The Market Revolution, Industrialization, and New Technologies

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Which region was more impacted by the cotton gin: North or South?

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The cotton gin had a greater impact on the southern United States than on the North.

Eli Whitney invented the cotton gin in 1792, a time when agricultural work in the South was declining. Tobacco was becoming less profitable, and only the kind cotton that grew by the coast was easy to work with. The cotton that grew in other places in the South had sticky seeds that were difficult and time-consuming to separate from the cotton itself. As the eighteenth century drew to a close, it looked as if the slave-based agriculture on which the Southern economy was built would need to change. This could have led to the end of slavery and the start of the kind of factory-based industrial economy that would soon develop in the North.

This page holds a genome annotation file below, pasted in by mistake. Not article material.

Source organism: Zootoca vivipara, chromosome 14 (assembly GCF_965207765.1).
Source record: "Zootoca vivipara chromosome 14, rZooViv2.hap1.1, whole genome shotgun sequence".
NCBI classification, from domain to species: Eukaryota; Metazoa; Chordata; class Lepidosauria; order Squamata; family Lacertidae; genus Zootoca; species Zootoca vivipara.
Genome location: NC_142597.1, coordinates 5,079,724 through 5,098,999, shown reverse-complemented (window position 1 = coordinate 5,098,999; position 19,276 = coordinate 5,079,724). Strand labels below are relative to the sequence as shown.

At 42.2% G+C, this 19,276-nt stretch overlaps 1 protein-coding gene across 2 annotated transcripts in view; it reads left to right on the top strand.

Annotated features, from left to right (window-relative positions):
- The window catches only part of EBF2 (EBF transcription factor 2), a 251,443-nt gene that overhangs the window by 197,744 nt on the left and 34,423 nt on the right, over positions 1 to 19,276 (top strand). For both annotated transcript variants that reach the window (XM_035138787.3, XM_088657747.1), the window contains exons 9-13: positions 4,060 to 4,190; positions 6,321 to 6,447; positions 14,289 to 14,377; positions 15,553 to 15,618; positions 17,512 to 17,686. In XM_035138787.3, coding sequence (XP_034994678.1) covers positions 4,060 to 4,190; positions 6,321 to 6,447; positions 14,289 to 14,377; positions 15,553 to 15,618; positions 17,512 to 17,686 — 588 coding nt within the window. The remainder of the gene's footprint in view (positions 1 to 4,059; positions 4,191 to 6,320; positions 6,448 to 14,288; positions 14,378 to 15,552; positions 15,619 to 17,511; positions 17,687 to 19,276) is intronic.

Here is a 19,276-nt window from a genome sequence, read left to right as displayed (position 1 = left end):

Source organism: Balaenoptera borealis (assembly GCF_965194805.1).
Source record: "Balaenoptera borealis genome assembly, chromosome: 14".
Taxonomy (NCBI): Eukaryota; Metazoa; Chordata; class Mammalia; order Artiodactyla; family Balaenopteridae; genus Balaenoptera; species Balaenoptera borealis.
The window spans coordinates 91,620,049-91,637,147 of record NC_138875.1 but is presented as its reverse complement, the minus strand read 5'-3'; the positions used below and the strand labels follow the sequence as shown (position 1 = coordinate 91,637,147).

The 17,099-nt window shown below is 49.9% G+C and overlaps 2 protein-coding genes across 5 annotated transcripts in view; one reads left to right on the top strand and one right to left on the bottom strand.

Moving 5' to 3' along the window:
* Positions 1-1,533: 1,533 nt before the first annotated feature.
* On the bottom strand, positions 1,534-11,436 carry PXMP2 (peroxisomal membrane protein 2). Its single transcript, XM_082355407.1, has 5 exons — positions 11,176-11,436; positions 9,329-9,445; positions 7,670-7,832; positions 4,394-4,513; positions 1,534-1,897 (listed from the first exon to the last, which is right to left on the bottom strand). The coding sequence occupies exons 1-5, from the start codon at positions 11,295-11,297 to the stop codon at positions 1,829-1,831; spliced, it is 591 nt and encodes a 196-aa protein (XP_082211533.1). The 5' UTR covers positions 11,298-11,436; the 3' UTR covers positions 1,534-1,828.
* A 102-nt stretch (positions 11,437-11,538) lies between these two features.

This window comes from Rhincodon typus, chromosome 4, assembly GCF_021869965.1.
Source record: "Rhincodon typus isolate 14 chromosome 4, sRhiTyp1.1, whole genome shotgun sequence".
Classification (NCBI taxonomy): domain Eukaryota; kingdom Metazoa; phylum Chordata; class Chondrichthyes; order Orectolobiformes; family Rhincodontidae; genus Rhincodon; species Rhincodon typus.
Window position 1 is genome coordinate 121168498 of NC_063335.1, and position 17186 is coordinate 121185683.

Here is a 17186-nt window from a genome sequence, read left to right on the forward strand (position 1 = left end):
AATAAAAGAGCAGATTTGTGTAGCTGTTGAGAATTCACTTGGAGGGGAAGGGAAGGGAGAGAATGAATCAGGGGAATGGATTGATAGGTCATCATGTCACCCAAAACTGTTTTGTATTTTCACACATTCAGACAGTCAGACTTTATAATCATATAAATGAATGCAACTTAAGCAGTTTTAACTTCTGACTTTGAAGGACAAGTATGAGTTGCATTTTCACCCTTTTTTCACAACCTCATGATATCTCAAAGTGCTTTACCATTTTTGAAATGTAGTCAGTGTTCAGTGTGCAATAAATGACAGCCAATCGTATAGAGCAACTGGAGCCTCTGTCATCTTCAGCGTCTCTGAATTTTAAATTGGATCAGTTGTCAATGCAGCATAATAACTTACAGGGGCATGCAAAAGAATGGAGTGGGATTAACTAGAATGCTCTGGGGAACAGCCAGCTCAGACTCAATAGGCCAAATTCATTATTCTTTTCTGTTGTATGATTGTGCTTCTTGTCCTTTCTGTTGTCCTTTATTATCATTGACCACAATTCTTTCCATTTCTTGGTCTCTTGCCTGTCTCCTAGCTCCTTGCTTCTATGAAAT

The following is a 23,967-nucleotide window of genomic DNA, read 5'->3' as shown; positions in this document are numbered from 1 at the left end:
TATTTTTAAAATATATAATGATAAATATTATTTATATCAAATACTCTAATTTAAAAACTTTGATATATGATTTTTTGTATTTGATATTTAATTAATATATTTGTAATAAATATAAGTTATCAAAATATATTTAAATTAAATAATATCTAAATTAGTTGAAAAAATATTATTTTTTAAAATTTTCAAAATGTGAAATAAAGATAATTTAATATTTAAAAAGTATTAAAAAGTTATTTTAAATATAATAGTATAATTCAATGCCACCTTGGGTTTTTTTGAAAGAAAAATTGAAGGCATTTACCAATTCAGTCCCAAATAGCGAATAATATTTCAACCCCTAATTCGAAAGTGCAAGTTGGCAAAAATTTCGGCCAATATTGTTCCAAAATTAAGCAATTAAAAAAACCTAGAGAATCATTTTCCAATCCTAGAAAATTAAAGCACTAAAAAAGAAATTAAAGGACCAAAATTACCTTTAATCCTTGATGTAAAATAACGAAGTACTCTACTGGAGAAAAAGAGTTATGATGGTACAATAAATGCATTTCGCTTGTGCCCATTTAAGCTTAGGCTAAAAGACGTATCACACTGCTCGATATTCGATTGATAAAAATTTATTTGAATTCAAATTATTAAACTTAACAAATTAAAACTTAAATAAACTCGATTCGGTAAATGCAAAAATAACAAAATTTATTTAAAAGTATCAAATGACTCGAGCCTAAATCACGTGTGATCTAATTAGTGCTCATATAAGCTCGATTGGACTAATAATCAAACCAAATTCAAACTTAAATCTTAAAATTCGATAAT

The cotton gin changed all that. This machine could quickly and easily separate the sticky seeds from the cotton. All of a sudden, far more cotton could be profitably produced for the factories that were growing by leaps and bounds in England and the northern states. Land was bought up and slavery grew because more slaves than ever were needed to plant and harvest the cotton. Because of the cotton gin, therefore, the South was locked into an agricultural economy based on slave labor. This eventually widened the gap between the North and the South. The intense fight over the fate of slavery eventually led to the Civil War—a war in which the South, of course, fared badly.

The cotton gin was important to industrial development in the North because it helped supply the Northern textile mills with cotton: however, the North was industrializing regardless of cotton and diversifying into all sorts of manufacturing. It was not reliant on cotton and the cotton gin the way the South was.

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